- Research Article
- Open Access
Some Priori Estimates about Solutions to Nonhomogeneous A-Harmonic Equations
© J. Zhu and J. Li. 2010
- Received: 31 December 2009
- Accepted: 17 March 2010
- Published: 5 May 2010
We deal with the nonhomogeneous A-harmonic equation and the related conjugate A-harmonic equation . Some priori estimates about solutions to these equations are obtained, which generalize some existing results. Particularly, we obtain the same estimate given by Theorem 1 of Iwaniec (1992) for the weak solution to the first equation under weaker conditions by a simpler method.
- Weak Solution
- Differential Form
- Bounded Linear Operator
- Interpolation Theorem
- Quasiregular Mapping
The A-harmonic equation and the related conjugate A-harmonic equation for differential forms originated from the Laplace equation and Cauchy-Riemann equation for functions and in the plane , which are the characteristics of analytic functions in the two-dimensionalplane. Their general forms are -harmonic equations and A-harmonic equations that have been playing a significant role in the development of the theory of quasiconformal and quasiregular mappings, being generalized from analytic functions. Many classic partial differential equations concerned with physical problems may be formulated compactly as A-harmonic equations for differential forms. So the exploration of these kinds of equations has unique interests and meanings, which are referred to [1–9].
for The problem of weak solutions defined as follows, concerned with , which was considered in  to give the priori estimate for weak solutions.
Definition 1.1 (see ).
Theorem 1.2 (see ).
with the conditions (1.5). A series of norm comparison theorems for a pair of solutions to (1.6) were established in . The following is the fundamental conclusion there, which will be extended in this paper to the situation that the conjugateness of and is not required.
Theorem 1.3 (see ).
The majority of notations and preliminaries used throughout this paper can be found in . For the sake of convenience we list them briefly in this section.
which is called the Hodge codifferential.
Theorem 2.1 (Hodge decomposition ).
To consider priori estimates for the nonhomogeneous A-harmonic equation we need the bounds of and in the sense of the -norm for some special differential forms . The following interpolation theorem plays a key role in dealing with this problem. Let be a measure space and let be a complex Hilbert space. The notation denotes the norm of bounded linear operators for all , where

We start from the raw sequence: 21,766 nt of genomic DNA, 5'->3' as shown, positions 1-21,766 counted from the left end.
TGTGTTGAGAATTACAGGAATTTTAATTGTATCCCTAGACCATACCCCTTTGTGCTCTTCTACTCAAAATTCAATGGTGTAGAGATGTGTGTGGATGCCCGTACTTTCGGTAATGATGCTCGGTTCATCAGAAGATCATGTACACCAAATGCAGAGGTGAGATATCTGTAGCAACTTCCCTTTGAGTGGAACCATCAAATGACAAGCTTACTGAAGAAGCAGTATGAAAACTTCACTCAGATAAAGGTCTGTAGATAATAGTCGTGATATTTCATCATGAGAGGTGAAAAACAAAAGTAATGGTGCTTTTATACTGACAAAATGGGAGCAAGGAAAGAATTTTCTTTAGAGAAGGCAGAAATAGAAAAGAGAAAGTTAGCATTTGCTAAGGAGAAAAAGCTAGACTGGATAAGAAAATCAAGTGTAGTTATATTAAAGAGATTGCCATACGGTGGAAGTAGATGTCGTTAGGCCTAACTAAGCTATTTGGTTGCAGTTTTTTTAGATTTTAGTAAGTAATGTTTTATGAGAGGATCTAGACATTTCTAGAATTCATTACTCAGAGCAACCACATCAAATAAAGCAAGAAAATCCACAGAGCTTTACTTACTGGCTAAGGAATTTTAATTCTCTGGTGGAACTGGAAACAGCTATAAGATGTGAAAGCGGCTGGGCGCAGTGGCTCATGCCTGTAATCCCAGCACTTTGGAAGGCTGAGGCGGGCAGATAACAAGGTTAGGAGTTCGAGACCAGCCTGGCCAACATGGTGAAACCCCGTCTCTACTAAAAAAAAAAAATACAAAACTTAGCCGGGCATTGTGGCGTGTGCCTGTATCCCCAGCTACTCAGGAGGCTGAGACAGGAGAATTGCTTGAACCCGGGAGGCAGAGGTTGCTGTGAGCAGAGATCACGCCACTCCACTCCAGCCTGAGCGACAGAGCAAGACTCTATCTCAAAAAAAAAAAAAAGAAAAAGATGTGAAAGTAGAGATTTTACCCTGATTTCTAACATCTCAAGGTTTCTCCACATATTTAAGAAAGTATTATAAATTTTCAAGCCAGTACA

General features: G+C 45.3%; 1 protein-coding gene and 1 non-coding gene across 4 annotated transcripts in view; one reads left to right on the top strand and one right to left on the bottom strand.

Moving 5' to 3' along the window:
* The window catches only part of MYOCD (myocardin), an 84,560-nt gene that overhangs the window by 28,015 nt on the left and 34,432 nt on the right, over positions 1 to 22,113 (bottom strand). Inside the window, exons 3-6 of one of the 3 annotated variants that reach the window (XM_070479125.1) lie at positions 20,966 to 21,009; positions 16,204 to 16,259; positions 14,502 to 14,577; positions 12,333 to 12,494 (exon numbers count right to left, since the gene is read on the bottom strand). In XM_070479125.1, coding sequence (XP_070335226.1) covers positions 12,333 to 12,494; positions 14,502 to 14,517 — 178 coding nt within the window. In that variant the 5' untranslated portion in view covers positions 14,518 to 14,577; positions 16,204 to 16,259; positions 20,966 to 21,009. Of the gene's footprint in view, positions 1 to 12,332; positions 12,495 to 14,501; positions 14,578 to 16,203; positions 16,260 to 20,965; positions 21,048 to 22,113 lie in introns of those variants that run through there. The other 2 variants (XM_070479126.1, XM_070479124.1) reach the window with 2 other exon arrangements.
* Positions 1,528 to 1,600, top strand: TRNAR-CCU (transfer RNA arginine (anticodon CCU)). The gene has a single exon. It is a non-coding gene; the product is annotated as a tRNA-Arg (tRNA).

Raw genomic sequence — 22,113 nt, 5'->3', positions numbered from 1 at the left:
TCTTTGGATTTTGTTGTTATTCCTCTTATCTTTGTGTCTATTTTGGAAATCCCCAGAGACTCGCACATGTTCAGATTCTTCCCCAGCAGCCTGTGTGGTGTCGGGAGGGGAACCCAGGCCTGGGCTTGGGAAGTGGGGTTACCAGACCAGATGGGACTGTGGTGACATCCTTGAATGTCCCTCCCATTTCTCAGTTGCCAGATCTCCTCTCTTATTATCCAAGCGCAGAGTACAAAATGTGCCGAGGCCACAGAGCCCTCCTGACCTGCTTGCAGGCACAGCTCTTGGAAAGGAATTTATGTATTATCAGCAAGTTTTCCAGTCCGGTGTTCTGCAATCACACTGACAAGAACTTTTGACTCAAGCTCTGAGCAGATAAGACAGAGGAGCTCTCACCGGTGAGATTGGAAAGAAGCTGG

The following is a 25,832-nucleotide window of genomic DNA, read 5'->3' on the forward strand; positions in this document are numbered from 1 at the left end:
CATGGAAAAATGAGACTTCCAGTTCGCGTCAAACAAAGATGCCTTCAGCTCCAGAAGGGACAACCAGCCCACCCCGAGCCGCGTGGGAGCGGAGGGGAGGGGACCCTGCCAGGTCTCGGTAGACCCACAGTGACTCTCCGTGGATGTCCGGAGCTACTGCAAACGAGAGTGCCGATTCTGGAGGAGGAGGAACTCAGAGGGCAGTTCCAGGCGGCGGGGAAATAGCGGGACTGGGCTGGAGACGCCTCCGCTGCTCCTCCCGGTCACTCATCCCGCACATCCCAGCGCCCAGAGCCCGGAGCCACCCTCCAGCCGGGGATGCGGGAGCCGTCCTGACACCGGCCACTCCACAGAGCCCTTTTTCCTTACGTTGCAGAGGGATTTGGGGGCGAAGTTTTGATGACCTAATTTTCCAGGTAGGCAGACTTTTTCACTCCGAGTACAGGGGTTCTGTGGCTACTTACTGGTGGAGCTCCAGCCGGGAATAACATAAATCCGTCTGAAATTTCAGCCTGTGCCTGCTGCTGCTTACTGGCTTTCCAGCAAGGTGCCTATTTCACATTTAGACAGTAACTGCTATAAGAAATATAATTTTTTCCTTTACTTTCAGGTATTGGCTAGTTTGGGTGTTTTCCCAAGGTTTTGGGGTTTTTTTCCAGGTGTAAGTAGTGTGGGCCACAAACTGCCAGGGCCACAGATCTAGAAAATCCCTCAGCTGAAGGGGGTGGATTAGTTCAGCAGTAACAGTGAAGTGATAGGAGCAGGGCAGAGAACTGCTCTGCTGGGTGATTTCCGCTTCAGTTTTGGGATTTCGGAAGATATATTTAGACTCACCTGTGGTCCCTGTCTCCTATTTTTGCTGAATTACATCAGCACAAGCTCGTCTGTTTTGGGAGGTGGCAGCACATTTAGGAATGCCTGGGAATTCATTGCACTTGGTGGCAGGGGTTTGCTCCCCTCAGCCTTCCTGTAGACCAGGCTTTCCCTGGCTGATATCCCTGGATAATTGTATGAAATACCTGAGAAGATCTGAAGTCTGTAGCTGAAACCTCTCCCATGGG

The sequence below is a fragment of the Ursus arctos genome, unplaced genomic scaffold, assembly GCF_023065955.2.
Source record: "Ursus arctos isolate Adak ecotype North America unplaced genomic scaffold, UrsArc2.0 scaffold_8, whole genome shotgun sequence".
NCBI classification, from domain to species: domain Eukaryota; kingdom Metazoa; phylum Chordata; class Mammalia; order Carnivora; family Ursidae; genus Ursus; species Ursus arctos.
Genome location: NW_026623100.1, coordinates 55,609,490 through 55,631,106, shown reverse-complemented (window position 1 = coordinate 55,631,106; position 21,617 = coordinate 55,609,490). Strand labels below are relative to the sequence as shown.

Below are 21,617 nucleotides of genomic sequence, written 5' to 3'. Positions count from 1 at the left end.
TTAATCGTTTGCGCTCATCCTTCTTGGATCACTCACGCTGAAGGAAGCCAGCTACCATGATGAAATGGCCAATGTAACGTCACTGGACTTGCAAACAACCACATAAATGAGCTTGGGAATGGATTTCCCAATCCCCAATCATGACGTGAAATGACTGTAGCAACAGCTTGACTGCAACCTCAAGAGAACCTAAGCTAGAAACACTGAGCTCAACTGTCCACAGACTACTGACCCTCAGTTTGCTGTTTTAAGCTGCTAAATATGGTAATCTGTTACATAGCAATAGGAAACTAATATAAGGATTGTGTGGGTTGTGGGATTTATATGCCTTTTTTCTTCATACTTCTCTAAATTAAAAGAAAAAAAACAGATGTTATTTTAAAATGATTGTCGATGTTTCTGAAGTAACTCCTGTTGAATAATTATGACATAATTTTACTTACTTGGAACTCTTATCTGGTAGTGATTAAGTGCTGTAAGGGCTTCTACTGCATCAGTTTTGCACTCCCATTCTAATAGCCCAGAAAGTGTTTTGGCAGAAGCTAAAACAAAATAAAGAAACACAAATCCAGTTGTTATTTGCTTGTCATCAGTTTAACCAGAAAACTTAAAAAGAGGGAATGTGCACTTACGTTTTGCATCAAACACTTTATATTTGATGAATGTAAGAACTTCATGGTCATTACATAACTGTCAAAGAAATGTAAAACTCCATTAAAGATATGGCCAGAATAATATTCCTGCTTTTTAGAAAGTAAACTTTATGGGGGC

Theorem 2.2 (see ).
This lemma can be directly deduced from Theorem 2.2 (so-called interpolation theorem) as shown in . For the sake of completeness we give its proof which displays how to use the Hodge decomposition and the interpolation theorem.
Besides, Young's inequality and Hölder's inequality play a very important role in a variety of estimates throughout this paper and are listed as follows.
Lemma 3.3 (Young's inequality ).
Lemma 3.4 (Hölder's inequality ).
Proof of Theorem 3.1.
Another kind of restrictive conditions about was given in , where the same result as Theorem 3.1 was obtained under the following hypotheses (H1) and (H2). Let be a constant and be a nonlinear operator satisfying
Notice that (3.1) and both (H1) and (H2) are not mutual of inclusion. But all (H1)–(H3) may lead to (3.1) except for constants. Since the main results with (H3) in  were based on the conclusion of Theorem 3.1, we can obtain responding results on a larger scale. Taking Lemma in  for example, we can establish the following theorem.
In this section we give the weighted estimates for some results obtained in the front part. A function is called a weight if a.e. and . Among all weights the function is one of the most important weights and is widely applied to the theory of harmonic analysis, quasiconformal mappings, differential forms, and so on.
Thus applying this to (4.8), we can finish the proof.
The research of the first author was supported by the NSF of China (no. 10971125) and was carried out during his visit to Seattle University, who would like to thank Professor Shusen Ding there for his warm encouragement and careful guidance.
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